New York City startup InVision has raised $1.5 million in seed funding to help companies answer an important question: Are we building something that people will actually want to use?
The funding comes from FirstMark Capital. Managing director Amish Jani says he was excited to invest because, for one thing, co-founders Clark Valberg and Ben Nadel are addressing a real problem that they faced. InVision came out of the pair’s web design consultancy, where they say they were frustrated by the lack of tools for creating a design prototype that actually provided a reasonable stand-in for the finished product.
There are other prototyping tools out there, but none, Valberg says, that incorporate everything that InVision tries to do well. He argues that prototypes need to look as beautiful as you want the final product to be, while also incorporating real interactions. They also need to be seen in a real context — namely, a normal web browser. So InVision customers create the screens in Adobe’s designer-friendly tools like Photoshop, then link those screens up to add basic interactivity, and they can share the prototypes through a link (which can be password-protected).
Other features include the ability to create mobile prototypes and to collaborate with other designers. You can play with a sample prototype here.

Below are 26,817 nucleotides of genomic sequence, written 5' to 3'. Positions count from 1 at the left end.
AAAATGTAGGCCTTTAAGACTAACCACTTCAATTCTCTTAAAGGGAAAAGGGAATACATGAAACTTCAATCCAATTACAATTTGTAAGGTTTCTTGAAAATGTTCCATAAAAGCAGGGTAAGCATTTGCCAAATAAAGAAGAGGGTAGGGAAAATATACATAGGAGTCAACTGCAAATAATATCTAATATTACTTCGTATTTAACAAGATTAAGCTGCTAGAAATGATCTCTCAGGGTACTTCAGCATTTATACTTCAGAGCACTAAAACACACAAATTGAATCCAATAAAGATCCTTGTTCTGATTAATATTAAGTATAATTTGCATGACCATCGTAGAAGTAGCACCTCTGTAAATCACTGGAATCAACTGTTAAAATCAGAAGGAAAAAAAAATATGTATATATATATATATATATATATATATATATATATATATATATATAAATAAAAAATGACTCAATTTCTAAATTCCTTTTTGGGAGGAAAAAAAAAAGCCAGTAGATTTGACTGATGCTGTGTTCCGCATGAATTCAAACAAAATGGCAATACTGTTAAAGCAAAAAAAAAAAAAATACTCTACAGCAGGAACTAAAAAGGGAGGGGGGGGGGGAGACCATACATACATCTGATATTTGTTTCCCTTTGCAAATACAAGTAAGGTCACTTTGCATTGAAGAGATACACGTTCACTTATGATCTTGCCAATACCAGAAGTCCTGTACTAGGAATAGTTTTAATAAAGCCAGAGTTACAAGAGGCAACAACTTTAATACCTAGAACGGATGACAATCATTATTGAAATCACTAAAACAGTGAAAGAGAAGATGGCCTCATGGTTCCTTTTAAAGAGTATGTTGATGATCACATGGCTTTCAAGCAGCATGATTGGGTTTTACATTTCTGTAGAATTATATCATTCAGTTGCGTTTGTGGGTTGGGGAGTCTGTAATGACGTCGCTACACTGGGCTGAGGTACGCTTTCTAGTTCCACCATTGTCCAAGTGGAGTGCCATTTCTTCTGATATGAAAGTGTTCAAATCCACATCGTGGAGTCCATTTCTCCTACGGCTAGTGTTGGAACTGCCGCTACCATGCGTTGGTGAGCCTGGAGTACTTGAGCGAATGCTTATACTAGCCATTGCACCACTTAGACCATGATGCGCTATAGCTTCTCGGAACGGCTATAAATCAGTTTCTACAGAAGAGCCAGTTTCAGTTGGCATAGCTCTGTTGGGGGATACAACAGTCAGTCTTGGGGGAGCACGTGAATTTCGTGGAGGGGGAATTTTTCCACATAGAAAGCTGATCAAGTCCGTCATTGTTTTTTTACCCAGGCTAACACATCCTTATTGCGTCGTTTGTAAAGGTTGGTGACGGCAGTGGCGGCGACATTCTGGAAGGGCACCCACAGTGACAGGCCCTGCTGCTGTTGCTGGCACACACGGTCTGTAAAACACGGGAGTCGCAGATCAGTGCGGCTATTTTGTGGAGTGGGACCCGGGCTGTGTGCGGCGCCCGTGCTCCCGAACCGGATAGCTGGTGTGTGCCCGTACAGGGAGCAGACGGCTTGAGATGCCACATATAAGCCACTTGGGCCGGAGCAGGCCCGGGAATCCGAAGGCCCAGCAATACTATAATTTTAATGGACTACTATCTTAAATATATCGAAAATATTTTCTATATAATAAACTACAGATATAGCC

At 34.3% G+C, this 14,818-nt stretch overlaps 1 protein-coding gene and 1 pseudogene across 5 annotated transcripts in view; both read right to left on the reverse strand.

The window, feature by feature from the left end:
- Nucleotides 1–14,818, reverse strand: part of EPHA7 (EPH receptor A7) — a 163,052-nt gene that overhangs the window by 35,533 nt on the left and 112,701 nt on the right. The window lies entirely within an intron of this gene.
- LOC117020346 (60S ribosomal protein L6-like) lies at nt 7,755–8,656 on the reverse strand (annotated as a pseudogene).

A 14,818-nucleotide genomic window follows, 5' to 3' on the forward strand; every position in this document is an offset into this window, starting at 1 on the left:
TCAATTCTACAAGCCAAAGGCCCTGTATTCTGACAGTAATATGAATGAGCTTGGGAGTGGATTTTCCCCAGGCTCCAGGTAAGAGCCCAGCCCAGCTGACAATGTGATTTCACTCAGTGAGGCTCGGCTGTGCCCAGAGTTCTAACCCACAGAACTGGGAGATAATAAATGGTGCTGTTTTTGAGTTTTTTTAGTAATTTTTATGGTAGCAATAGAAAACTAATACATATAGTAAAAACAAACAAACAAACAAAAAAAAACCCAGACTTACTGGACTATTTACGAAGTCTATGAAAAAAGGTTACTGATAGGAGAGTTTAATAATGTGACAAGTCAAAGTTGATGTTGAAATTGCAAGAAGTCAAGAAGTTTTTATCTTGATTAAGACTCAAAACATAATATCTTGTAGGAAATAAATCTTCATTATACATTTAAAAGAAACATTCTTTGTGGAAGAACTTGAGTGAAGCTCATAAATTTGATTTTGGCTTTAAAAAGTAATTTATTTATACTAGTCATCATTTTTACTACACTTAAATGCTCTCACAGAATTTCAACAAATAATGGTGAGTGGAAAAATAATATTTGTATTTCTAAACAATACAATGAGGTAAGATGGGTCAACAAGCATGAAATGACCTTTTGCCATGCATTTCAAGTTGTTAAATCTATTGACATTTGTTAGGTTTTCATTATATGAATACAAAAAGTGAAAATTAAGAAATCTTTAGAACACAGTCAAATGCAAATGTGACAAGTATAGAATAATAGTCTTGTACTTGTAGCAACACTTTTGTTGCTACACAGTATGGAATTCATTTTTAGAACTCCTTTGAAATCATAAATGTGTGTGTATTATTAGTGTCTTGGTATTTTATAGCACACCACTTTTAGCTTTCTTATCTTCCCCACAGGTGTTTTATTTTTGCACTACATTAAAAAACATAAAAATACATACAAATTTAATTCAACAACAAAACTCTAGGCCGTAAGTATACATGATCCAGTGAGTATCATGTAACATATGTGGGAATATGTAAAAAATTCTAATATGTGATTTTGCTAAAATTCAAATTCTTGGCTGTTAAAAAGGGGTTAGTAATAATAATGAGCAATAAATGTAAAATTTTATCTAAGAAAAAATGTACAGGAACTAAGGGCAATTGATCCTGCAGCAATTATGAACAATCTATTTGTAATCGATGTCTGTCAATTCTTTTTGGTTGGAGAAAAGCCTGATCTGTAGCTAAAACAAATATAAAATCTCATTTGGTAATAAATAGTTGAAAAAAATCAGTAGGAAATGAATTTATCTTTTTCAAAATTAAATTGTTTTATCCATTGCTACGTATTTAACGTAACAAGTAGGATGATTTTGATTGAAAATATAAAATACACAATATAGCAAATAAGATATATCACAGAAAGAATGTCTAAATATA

The funding announcement comes with effusive praise from several startups, including InDinero and LaunchRock — InDinero CEO Jessica Mah, for example, calls InVision the company’s “secret weapon” which has “completely changed our design process.” Jani says FirstMark’s portfolio companies were excited about the product too, and they had plenty of feature requests. At the same time, the InVision website lists some bigger companies like Google and Whole Foods as customers. Altogether, the startup says it has been used by 19,000 designers to create 118,000 screens.
In some ways, the approach that Valberg advocates, where companies run tests on multiple prototypes before writing a single line of code, runs counter to a current branch of Silicon Valley wisdom, which calls for startups to release a real product to at least a limited group of users as quickly as people. Valberg isn’t opposed to iterating based on user feedback, but he argues that it’s better to get much of that initial iteration process out of the way beforehand, before you “lose a lot of control” by making your product publicly available. Valberg also argues that InVision puts the big product decisions back into the hands of the designers, not the engineers.
“Designers are the future of product creation,” he says. “The engineers ruled at the beginning … but now the question is who can create something that’s emotionally appealing and meaningful to our lives. The ones who are best equipped to do that are the designers.”
Valberg says that InVision will become more of a platform this year, incorporating a wider range of ways to collect user feedback.